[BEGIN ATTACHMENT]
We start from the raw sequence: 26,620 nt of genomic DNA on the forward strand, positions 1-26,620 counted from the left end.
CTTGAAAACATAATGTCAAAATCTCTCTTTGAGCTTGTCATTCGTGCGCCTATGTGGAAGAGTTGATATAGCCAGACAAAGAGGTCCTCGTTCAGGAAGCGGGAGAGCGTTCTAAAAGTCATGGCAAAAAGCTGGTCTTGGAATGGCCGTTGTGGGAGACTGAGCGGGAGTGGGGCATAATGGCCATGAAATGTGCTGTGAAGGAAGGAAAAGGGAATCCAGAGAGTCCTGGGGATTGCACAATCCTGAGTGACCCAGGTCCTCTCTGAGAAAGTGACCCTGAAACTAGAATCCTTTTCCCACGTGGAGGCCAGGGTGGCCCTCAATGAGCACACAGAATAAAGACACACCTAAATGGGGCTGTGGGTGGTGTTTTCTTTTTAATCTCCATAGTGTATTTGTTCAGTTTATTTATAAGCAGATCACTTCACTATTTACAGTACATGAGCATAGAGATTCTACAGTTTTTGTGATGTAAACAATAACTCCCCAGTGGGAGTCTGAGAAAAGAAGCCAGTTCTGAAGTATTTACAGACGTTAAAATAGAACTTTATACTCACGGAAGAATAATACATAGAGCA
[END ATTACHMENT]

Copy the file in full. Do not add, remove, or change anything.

We start from the raw sequence: 26,620 nt of genomic DNA on the forward strand, positions 1-26,620 counted from the left end.
CTTGAAAACATAATGTCAAAATCTCTCTTTGAGCTTGTCATTCGTGCGCCTATGTGGAAGAGTTGATATAGCCAGACAAAGAGGTCCTCGTTCAGGAAGCGGGAGAGCGTTCTAAAAGTCATGGCAAAAAGCTGGTCTTGGAATGGCCGTTGTGGGAGACTGAGCGGGAGTGGGGCATAATGGCCATGAAATGTGCTGTGAAGGAAGGAAAAGGGAATCCAGAGAGTCCTGGGGATTGCACAATCCTGAGTGACCCAGGTCCTCTCTGAGAAAGTGACCCTGAAACTAGAATCCTTTTCCCACGTGGAGGCCAGGGTGGCCCTCAATGAGCACACAGAATAAAGACACACCTAAATGGGGCTGTGGGTGGTGTTTTCTTTTTAATCTCCATAGTGTATTTGTTCAGTTTATTTATAAGCAGATCACTTCACTATTTACAGTACATGAGCATAGAGATTCTACAGTTTTTGTGATGTAAACAATAACTCCCCAGTGGGAGTCTGAGAAAAGAAGCCAGTTCTGAAGTATTTACAGACGTTAAAATAGAACTTTATACTCACGGAAGAATAATACATAGAGCA